My husband and I have been longtime supporters of the local Humane Society and area no-kill shelters. We have rescued and nursed about 60 animals ourselves and spent thousands of dollars to save them and find good responsible loving people to adopt them. Right now, I have three baby kittens I am bottle-feeding that my husband found in the road by a dump site. They were very dirty, dehydrated, full of worms and about 8 days old. The Humane Society told me that even after I nurse them by bottle and raise them to about 8 weeks old, that the chances are that they would be put to sleep if I bring them out there because they are so filled up with cats and kittens. So, no, I could not have the heartbreak of them being put to sleep. I will raise them and either find a good home for them myself or, as happens a lot of times, keep them. This will cost us quite a bit of money, a lot more than it would have cost someone to spay or neuter their animal.
Not fair, is it? Since we didn't cause the problem, someone else did, someone who did not want to spay or neuter their animal. This happens all the time, and it should not be allowed to continue to happen!
I would like to ask the magistrates that don't protect their companion animals from needless pregnancies: What do you do with the litters of puppies and kittens? If you are feeding, worming and vaccinating them properly, then running an ad in the paper to find them a very good home where they will be loved and taken care of, what is that costing you? Well, I don't think you could possibly be doing that for anywhere near the price of a spay or neuter of the adult animal. If you are not doing this and dumping the offspring away from your property or at the animal shelter, then you have absolutely no business having a say in the fees that need to be charged to people who don't alter their companion animals.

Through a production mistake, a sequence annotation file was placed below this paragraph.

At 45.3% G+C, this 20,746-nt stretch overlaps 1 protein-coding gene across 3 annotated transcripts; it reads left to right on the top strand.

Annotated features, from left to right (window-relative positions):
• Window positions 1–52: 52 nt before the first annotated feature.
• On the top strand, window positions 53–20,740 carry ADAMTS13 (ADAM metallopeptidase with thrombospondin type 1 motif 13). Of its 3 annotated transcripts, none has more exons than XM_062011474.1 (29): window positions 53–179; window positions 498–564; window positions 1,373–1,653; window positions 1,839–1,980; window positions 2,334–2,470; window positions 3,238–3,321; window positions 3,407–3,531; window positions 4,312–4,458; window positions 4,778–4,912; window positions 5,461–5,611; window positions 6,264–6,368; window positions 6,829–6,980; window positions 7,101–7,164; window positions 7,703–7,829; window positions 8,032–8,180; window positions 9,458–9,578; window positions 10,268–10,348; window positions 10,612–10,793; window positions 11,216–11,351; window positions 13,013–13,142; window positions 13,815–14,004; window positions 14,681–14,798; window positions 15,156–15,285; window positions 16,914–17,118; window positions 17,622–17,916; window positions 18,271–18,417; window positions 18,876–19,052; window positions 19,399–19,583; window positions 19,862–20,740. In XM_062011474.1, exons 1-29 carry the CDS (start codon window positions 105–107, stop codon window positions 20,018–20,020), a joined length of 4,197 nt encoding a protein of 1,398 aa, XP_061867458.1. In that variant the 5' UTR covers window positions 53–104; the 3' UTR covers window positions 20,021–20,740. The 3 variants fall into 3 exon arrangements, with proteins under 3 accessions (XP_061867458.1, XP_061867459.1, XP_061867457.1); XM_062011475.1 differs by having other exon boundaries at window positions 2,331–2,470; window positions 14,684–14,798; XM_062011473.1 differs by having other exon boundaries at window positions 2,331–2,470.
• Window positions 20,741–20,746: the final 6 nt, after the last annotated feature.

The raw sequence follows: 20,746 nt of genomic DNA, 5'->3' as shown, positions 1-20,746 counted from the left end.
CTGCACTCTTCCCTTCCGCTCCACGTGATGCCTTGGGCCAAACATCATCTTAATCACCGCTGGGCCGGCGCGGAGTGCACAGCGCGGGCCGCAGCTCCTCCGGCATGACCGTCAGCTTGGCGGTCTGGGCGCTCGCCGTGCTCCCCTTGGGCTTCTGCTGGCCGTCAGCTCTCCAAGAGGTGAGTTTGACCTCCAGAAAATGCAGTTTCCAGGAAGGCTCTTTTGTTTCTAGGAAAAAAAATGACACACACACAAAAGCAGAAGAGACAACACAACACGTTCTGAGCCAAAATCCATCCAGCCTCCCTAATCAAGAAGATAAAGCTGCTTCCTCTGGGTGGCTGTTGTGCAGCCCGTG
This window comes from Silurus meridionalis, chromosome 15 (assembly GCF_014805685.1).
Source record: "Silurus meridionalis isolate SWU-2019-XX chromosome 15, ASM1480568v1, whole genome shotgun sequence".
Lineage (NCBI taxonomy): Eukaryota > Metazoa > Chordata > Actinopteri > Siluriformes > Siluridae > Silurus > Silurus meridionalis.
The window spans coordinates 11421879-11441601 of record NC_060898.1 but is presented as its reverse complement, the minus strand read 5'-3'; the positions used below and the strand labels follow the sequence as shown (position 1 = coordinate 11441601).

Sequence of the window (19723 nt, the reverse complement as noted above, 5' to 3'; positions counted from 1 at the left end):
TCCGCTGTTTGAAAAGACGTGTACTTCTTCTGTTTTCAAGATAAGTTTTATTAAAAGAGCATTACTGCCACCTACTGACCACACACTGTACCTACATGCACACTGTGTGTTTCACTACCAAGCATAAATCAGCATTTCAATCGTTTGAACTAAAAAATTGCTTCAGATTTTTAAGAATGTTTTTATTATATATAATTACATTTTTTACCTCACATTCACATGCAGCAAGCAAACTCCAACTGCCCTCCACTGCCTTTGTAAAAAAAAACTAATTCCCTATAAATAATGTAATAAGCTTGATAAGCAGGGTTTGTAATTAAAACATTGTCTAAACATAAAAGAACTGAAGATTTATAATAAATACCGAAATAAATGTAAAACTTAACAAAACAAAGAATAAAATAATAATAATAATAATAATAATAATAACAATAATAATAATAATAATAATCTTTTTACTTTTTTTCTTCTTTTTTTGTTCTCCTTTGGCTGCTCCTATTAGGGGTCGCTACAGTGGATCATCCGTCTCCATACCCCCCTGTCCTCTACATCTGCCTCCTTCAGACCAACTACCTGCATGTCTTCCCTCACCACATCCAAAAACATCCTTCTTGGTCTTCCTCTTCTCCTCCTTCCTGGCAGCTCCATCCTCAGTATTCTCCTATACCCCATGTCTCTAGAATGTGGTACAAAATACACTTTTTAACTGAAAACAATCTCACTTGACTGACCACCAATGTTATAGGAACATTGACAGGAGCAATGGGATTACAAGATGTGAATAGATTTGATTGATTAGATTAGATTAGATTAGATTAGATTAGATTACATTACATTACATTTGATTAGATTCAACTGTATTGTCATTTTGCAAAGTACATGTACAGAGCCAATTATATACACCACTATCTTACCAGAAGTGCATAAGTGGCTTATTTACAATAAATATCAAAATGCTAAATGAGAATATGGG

What I think should happen is, first, you should be fined for not having the tags required. Second, you should have to visit the shelter and help the staff clean and nurse the animals for a week. Third, I think you should have to come back and help the staff to put these animals down.
If you have a heart and soul, maybe this would change the way you look at this.
The only answer to this problem is for people to find compassion in their hearts for the animals, and for everyone trying to take care of someone else's lack of responsibility.
The Humane Society will help you with the fees to spay and neuter if you don't have the money. Please call them and support a $20 license fee for people who don't spay and neuter. They would give these people a rebate towards spaying or neutering.
Please write letters to the paper and call Dan Turcea at the Humane Society at 238-1117 to see how you can show your support for this vital new law. We cannot let this opportunity for a change pass us by.